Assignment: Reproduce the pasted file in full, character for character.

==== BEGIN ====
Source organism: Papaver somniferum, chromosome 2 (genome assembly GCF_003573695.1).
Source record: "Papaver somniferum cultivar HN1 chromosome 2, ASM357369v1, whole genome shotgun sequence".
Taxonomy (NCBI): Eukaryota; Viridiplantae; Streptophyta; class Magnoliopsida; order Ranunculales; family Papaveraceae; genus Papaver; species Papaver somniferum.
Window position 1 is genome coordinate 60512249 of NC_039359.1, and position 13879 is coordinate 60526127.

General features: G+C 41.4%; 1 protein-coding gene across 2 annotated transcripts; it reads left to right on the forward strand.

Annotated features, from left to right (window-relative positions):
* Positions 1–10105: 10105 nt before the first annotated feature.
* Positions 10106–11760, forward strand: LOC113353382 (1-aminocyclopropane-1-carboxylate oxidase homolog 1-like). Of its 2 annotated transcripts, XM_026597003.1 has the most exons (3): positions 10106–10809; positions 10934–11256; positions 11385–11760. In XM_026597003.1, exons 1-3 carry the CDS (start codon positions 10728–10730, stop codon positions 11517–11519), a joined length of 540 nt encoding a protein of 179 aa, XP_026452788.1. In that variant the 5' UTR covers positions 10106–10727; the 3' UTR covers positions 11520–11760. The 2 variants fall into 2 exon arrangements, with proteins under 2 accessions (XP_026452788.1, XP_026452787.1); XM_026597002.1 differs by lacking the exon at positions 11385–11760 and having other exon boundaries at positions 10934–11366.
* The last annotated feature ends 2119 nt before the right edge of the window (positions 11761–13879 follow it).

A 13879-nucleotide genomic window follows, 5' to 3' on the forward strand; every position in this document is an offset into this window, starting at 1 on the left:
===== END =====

Source organism: Papaver somniferum, chromosome 2 (genome assembly GCF_003573695.1).
Source record: "Papaver somniferum cultivar HN1 chromosome 2, ASM357369v1, whole genome shotgun sequence".
Taxonomy (NCBI): Eukaryota; Viridiplantae; Streptophyta; class Magnoliopsida; order Ranunculales; family Papaveraceae; genus Papaver; species Papaver somniferum.
Window position 1 is genome coordinate 60512249 of NC_039359.1, and position 13879 is coordinate 60526127.

General features: G+C 41.4%; 1 protein-coding gene across 2 annotated transcripts; it reads left to right on the forward strand.

Annotated features, from left to right (window-relative positions):
* Positions 1–10105: 10105 nt before the first annotated feature.
* Positions 10106–11760, forward strand: LOC113353382 (1-aminocyclopropane-1-carboxylate oxidase homolog 1-like). Of its 2 annotated transcripts, XM_026597003.1 has the most exons (3): positions 10106–10809; positions 10934–11256; positions 11385–11760. In XM_026597003.1, exons 1-3 carry the CDS (start codon positions 10728–10730, stop codon positions 11517–11519), a joined length of 540 nt encoding a protein of 179 aa, XP_026452788.1. In that variant the 5' UTR covers positions 10106–10727; the 3' UTR covers positions 11520–11760. The 2 variants fall into 2 exon arrangements, with proteins under 2 accessions (XP_026452788.1, XP_026452787.1); XM_026597002.1 differs by lacking the exon at positions 11385–11760 and having other exon boundaries at positions 10934–11366.
* The last annotated feature ends 2119 nt before the right edge of the window (positions 11761–13879 follow it).

A 13879-nucleotide genomic window follows, 5' to 3' on the forward strand; every position in this document is an offset into this window, starting at 1 on the left: